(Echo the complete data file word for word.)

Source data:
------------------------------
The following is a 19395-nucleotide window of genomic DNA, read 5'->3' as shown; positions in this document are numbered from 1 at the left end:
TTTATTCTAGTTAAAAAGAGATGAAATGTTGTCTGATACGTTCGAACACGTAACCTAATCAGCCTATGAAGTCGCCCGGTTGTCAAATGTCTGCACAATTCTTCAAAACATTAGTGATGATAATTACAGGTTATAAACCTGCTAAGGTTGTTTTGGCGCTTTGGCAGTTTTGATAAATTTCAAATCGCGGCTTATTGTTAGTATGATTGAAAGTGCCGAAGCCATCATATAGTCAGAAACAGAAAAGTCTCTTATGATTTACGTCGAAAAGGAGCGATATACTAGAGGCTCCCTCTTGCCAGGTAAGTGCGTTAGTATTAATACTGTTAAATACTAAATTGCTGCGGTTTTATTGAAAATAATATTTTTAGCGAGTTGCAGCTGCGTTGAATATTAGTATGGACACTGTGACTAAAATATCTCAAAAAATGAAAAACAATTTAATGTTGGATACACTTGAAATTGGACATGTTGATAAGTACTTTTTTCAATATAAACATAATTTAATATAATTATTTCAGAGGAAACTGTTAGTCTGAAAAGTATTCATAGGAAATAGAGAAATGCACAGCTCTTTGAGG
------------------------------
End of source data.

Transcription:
The following is a 19395-nucleotide window of genomic DNA, read 5'->3' as shown; positions in this document are numbered from 1 at the left end:
TTTATTCTAGTTAAAAAGAGATGAAATGTTGTCTGATACGTTCGAACACGTAACCTAATCAGCCTATGAAGTCGCCCGGTTGTCAAATGTCTGCACAATTCTTCAAAACATTAGTGATGATAATTACAGGTTATAAACCTGCTAAGGTTGTTTTGGCGCTTTGGCAGTTTTGATAAATTTCAAATCGCGGCTTATTGTTAGTATGATTGAAAGTGCCGAAGCCATCATATAGTCAGAAACAGAAAAGTCTCTTATGATTTACGTCGAAAAGGAGCGATATACTAGAGGCTCCCTCTTGCCAGGTAAGTGCGTTAGTATTAATACTGTTAAATACTAAATTGCTGCGGTTTTATTGAAAATAATATTTTTAGCGAGTTGCAGCTGCGTTGAATATTAGTATGGACACTGTGACTAAAATATCTCAAAAAATGAAAAACAATTTAATGTTGGATACACTTGAAATTGGACATGTTGATAAGTACTTTTTTCAATATAAACATAATTTAATATAATTATTTCAGAGGAAACTGTTAGTCTGAAAAGTATTCATAGGAAATAGAGAAATGCACAGCTCTTTGAGG